No damage from brush fire at Lab’s Site 300

June 19, 2009

No damage from brush fire at Lab’s Site 300

Updated June 22

No structural damage has resulted from a fast moving grass fire that broke out at the U.S. Department of Energy’s Lawrence Livermore National Laboratory (LLNL) Site 300, an experimental testing facility located in San Joaquin county, about 15 miles east of the main lab site.

The fire consumed a total of 2,173 acres, mostly dry brush.

The flames were spread by high winds, which pushed the flames eastward onto private property adjoining Site 300. It eventually reached Interstate-580 west of Tracy.

No injuries nor damage to structures was reported.

The fire began around 4:30 p.m.

It apparently was caused when high winds shorted out overhead power lines.

Laboratory emergency personnel and mutual aid fire units from 40 engine companies responded.

They included Livermore-Pleasanton, Fremont, Alameda County, Camp Parks, Hayward, East Bay Regional Parks, Tracy, and Contra Costa county, under the command of the California Department of Forestry.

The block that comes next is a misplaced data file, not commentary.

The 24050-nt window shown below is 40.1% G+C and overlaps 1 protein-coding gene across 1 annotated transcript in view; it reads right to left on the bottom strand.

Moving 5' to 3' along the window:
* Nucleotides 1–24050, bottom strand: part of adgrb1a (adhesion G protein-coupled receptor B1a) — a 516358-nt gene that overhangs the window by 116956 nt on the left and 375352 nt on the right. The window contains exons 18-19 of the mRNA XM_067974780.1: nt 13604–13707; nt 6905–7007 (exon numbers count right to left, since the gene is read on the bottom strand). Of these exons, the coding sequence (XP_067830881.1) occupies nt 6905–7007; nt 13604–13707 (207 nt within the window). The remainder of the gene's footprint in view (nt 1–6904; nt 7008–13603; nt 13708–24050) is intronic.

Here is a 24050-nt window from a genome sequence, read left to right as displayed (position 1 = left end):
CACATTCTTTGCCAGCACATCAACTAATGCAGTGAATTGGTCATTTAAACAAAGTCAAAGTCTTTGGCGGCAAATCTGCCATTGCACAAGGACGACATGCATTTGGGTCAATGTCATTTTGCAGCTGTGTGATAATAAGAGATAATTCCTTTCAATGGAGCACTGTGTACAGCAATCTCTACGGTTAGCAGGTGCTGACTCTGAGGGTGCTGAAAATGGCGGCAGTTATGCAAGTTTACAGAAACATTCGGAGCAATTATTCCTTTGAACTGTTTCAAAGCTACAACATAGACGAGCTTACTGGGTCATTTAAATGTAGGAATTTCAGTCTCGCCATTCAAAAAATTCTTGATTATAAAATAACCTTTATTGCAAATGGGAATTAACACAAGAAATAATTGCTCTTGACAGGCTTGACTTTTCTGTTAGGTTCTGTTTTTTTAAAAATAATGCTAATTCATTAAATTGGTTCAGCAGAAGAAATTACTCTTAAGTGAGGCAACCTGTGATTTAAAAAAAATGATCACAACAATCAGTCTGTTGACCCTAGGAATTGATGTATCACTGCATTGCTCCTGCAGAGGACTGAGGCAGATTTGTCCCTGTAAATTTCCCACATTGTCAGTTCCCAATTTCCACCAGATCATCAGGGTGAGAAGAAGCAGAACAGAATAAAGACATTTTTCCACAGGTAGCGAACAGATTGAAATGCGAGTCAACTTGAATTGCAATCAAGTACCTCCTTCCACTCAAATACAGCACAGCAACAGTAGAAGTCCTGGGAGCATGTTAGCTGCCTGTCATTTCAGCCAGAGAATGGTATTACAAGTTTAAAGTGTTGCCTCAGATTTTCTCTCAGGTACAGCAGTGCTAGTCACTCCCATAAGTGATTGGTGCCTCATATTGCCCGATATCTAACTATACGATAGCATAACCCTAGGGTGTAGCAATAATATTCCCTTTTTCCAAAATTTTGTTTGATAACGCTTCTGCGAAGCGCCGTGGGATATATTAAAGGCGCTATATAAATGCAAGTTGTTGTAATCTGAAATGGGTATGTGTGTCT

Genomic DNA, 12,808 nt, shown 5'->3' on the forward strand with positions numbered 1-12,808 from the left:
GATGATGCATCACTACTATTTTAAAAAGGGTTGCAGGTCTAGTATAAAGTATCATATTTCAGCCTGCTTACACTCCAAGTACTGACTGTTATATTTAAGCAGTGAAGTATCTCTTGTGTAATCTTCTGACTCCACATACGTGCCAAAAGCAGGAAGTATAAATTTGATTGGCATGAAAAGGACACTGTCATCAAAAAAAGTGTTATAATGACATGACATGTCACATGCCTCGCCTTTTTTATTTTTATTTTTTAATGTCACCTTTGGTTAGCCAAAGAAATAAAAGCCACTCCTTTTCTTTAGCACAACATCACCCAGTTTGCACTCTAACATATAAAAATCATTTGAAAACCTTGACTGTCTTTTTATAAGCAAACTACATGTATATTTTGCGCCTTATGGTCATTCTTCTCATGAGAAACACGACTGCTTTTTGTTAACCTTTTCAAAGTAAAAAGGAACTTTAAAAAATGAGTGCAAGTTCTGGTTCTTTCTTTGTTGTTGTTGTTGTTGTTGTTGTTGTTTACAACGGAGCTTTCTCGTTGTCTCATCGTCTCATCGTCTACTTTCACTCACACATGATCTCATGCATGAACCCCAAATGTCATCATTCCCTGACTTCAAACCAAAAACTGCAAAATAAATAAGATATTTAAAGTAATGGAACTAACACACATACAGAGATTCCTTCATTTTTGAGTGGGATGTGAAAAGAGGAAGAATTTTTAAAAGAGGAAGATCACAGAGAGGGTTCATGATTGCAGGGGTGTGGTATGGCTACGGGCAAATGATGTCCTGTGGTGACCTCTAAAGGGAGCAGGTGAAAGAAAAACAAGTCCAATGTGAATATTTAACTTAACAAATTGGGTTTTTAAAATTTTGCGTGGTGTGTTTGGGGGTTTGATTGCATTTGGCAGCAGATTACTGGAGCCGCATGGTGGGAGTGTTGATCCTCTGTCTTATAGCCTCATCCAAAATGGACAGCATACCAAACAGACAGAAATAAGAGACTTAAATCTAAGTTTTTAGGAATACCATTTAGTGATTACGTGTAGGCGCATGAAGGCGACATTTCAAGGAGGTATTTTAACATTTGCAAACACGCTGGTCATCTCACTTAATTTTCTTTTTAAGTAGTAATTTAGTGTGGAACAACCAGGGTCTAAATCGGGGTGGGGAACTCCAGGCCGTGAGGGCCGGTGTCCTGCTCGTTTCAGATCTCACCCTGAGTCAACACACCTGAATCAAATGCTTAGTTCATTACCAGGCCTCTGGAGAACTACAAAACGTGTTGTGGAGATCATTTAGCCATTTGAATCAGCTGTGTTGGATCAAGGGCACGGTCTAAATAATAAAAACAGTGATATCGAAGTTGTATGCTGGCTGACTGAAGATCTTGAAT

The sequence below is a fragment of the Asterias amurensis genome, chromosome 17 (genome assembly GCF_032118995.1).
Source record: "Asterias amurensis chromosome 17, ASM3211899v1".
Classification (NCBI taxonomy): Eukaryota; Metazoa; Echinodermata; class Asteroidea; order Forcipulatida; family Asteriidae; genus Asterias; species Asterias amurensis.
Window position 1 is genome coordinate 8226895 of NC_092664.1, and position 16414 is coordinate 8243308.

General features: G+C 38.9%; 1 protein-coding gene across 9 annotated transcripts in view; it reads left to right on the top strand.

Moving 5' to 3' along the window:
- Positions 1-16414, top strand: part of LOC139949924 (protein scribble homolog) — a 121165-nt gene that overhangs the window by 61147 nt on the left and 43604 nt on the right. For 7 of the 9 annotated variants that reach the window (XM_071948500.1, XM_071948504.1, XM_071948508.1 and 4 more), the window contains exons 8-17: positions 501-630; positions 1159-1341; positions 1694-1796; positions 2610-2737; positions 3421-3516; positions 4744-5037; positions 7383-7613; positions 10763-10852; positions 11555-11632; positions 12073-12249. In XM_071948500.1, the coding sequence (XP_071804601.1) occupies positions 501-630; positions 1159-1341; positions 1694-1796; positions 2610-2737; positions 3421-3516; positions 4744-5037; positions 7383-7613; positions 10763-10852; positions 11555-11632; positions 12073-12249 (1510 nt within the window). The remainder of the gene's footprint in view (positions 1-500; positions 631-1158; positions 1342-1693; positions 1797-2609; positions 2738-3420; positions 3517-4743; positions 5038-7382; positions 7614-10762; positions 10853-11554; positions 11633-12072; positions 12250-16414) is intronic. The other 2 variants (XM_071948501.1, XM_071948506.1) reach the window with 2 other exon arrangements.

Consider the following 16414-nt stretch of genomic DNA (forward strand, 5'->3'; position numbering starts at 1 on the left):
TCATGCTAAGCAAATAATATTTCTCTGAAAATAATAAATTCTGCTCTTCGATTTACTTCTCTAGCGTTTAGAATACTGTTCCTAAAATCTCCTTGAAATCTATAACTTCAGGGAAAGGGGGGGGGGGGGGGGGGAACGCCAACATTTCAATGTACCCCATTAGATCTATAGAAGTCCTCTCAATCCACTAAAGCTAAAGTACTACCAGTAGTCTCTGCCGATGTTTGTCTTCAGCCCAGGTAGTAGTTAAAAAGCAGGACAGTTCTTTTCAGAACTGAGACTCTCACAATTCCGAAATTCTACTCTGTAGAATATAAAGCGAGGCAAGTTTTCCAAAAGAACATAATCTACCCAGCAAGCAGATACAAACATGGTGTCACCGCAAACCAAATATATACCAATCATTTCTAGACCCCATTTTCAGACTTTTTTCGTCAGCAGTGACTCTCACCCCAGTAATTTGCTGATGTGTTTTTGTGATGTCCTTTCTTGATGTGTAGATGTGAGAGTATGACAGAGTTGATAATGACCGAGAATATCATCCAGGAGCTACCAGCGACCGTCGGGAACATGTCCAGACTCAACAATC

At the height of the fire, 160 firefighters were at the scene, along with six air tankers and two helicopters.

The fire was 90-percent contained by 8 p.m., and was fully contained about an hour later.

A much smaller grass fire burned about five acres at a different location on Site 300 a week earlier, but the two fires were completely unrelated.

Founded in 1952, Lawrence Livermore National Laboratory has a mission to ensure national security and apply science and technology to the important issues of our time. Lawrence Livermore National Laboratory is operated by Lawrence Livermore National Security, LLC, for the U.S. Department of Energy, National Nuclear Security Administration.